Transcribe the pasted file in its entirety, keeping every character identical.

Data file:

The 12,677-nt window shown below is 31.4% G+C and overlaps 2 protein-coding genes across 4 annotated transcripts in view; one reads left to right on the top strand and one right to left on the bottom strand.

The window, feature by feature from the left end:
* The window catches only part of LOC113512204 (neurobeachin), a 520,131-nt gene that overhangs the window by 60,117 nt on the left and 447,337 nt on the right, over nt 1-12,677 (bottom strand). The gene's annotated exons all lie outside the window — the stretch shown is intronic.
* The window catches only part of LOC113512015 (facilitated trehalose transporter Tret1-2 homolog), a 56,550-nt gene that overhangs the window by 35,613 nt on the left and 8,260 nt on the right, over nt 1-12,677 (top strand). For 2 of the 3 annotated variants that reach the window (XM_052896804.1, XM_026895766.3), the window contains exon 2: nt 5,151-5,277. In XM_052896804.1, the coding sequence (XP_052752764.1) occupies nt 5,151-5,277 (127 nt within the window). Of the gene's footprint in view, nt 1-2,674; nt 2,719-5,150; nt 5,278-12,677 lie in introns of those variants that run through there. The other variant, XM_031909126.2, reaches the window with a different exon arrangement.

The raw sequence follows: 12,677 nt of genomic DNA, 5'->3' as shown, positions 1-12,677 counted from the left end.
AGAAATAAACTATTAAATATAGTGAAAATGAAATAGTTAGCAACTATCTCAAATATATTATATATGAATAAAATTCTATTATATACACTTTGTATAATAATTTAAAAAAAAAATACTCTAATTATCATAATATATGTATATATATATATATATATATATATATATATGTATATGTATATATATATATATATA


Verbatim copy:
The 12,677-nt window shown below is 31.4% G+C and overlaps 2 protein-coding genes across 4 annotated transcripts in view; one reads left to right on the top strand and one right to left on the bottom strand.

The window, feature by feature from the left end:
* The window catches only part of LOC113512204 (neurobeachin), a 520,131-nt gene that overhangs the window by 60,117 nt on the left and 447,337 nt on the right, over nt 1-12,677 (bottom strand). The gene's annotated exons all lie outside the window — the stretch shown is intronic.
* The window catches only part of LOC113512015 (facilitated trehalose transporter Tret1-2 homolog), a 56,550-nt gene that overhangs the window by 35,613 nt on the left and 8,260 nt on the right, over nt 1-12,677 (top strand). For 2 of the 3 annotated variants that reach the window (XM_052896804.1, XM_026895766.3), the window contains exon 2: nt 5,151-5,277. In XM_052896804.1, the coding sequence (XP_052752764.1) occupies nt 5,151-5,277 (127 nt within the window). Of the gene's footprint in view, nt 1-2,674; nt 2,719-5,150; nt 5,278-12,677 lie in introns of those variants that run through there. The other variant, XM_031909126.2, reaches the window with a different exon arrangement.

The raw sequence follows: 12,677 nt of genomic DNA, 5'->3' as shown, positions 1-12,677 counted from the left end.
AGAAATAAACTATTAAATATAGTGAAAATGAAATAGTTAGCAACTATCTCAAATATATTATATATGAATAAAATTCTATTATATACACTTTGTATAATAATTTAAAAAAAAAATACTCTAATTATCATAATATATGTATATATATATATATATATATATATATATATGTATATGTATATATATATATATATA